Sunday, May 24, 2009

Belief that Waterboarding is Not Torture Turns Out to be Falsifiable

Conservative radio host Mancow underwent waterboarding on Friday in an attempt to prove that the practice was not torture (video). Despite having previously argued that the practice does not amount to torture, Mancow changed his mind after just six seconds under the water (1) (2). Like others who have written about their personal experience with waterboarding (3) (4), after his ordeal the radio host emphatically declared that the technique was "[a]bsolutely torture. Absolutely."

While this demonstration may help some to settle the issue of whether waterboarding amounts to torture, it does little formally beyond defining torture by ostention-- which, as was noted earlier (5), can be problematic. The demonstration also fails to entail any particular policy conclusions beyond the use of this one tactic. Even if waterboarding is torture (it most certainly causes physical and psychological harm (6)), it and other methods of torture may still be determined to be effective tactics for obtaining intelligence. This contention, however, will require empirical support that is currently lacking (7) (8) .

Independent of any further entailments, Mancow's experience is notable in that it confirms that his previous belief was indeed falsifiable. That is, his adamantly held belief that waterboarding was not torture was susceptible to disconfirming evidence; when presented with this evidence, he rationally decided to amend his theory. It gives one hope to think that more political differences may be dissolved through an earnest investigation and a frank appraisal of the evidence.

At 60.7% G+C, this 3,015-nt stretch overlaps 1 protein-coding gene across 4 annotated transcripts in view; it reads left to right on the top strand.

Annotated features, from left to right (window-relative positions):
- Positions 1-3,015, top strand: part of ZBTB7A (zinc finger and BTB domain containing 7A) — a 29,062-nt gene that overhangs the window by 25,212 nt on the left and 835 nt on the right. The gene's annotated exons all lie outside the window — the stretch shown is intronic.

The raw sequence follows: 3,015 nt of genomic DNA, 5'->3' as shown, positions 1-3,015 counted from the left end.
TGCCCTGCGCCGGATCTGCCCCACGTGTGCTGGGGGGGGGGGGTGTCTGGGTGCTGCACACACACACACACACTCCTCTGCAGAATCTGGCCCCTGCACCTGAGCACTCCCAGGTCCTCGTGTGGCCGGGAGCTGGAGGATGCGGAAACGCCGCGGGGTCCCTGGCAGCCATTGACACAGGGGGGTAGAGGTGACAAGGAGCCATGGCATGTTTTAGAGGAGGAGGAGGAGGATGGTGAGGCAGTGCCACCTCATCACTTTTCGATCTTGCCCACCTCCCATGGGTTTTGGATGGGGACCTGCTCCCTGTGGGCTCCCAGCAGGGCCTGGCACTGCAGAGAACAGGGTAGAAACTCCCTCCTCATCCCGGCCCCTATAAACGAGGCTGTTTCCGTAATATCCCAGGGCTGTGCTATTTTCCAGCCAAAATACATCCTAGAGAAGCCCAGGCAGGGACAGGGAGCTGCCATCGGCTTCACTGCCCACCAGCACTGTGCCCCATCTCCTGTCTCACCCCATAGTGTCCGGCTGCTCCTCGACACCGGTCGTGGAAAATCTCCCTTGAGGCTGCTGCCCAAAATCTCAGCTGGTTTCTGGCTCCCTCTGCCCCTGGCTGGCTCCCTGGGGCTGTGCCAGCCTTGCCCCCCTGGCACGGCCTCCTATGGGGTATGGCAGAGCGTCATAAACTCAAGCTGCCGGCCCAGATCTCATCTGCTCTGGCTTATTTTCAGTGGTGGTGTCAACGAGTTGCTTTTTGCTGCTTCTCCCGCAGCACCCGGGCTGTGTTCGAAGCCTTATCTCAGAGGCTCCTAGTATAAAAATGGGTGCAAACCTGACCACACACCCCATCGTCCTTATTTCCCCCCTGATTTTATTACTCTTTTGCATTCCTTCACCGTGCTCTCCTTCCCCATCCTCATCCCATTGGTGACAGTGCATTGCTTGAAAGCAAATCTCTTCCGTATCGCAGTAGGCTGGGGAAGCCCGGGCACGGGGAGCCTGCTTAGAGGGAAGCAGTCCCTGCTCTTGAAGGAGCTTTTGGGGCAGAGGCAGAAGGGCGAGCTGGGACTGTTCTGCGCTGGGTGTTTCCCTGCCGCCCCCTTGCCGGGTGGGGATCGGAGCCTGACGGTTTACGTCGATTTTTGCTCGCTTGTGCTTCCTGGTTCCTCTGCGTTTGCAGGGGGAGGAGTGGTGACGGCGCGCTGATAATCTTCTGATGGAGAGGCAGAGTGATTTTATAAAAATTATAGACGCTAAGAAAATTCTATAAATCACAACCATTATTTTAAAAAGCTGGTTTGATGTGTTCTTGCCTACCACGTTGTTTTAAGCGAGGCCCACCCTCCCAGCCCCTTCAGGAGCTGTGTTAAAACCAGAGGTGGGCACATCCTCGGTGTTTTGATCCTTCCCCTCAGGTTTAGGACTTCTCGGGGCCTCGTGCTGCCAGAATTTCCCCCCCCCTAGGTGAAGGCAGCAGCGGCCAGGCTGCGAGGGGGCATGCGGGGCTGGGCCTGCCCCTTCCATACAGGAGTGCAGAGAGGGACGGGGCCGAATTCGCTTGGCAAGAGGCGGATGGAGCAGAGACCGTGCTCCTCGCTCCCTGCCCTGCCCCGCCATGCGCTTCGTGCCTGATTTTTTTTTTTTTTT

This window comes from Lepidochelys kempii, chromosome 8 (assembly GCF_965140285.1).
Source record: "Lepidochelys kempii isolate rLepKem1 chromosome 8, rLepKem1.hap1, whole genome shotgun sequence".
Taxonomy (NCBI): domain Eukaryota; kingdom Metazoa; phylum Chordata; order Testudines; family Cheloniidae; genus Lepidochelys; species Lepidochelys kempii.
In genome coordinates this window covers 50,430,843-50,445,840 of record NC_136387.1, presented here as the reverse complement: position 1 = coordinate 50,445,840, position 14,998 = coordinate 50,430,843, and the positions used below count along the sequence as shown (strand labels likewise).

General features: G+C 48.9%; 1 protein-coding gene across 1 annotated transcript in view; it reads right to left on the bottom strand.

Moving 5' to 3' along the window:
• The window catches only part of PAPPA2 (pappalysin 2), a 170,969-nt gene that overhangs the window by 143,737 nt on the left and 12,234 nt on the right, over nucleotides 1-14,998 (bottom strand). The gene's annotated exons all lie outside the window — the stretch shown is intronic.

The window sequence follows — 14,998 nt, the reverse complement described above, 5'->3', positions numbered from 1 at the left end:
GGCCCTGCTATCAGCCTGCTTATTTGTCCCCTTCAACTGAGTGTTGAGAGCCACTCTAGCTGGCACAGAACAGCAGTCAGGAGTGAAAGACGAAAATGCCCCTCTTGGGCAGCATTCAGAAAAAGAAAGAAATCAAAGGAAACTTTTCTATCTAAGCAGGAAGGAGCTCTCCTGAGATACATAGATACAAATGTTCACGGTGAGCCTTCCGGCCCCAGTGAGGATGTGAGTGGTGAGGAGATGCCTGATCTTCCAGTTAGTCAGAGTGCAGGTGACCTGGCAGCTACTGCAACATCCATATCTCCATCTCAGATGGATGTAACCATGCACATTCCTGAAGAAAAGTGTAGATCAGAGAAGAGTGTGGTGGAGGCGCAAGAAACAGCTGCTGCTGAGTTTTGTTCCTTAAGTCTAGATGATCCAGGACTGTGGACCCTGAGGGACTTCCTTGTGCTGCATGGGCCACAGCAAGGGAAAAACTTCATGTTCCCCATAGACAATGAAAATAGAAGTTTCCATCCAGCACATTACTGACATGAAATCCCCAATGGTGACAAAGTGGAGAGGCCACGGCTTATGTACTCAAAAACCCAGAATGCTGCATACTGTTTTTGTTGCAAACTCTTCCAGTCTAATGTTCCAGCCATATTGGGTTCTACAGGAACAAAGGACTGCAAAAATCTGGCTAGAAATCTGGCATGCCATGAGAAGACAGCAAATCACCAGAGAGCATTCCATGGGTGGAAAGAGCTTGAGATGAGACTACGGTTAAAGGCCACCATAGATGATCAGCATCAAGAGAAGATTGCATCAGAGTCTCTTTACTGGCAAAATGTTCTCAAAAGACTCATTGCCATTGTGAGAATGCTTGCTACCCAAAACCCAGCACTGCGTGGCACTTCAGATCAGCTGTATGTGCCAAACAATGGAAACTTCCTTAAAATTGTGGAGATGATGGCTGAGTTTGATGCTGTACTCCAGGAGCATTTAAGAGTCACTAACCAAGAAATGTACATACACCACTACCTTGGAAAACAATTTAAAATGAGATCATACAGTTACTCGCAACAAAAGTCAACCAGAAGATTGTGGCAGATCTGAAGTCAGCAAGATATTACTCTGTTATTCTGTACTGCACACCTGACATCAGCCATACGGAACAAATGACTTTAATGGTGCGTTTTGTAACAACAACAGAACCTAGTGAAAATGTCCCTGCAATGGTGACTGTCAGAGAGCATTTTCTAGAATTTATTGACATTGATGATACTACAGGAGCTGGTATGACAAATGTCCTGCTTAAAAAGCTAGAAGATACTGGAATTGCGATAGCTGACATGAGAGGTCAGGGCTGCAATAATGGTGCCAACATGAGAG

(1) Pollyea, Ryan. "Mancow Waterboarded, Admits It's Torture." NBC Chicago, May 22, 2009.
(2) Byrne, John. "
Conservative radio hosts gets waterboarded, and lasts six seconds before saying its torture." The Raw Story, May 22, 2009.
(3) Hitchens, Christopher. "Believe Me, It’s Torture." Vanity Fair, August 2008.
(4) Lomax, Eric. "Waterboarding: the most horrific experience of my life." Times Online, March 4, 2008.
(5) "Torture Debate Relies upon Definition by Ostention." Analytic Politics, November 3, 2007.
(6) Ballantyne, Coco. "Does waterboarding have long-term physical effects?" Scientific American, May 1, 2009.
(7) Soufan, Ali. "My Tortured Decision." The New York Times, April 22, 2009.
(8) Applebaum, Anne. "The Torture Myth." The Washington Post, January 12, 2005.

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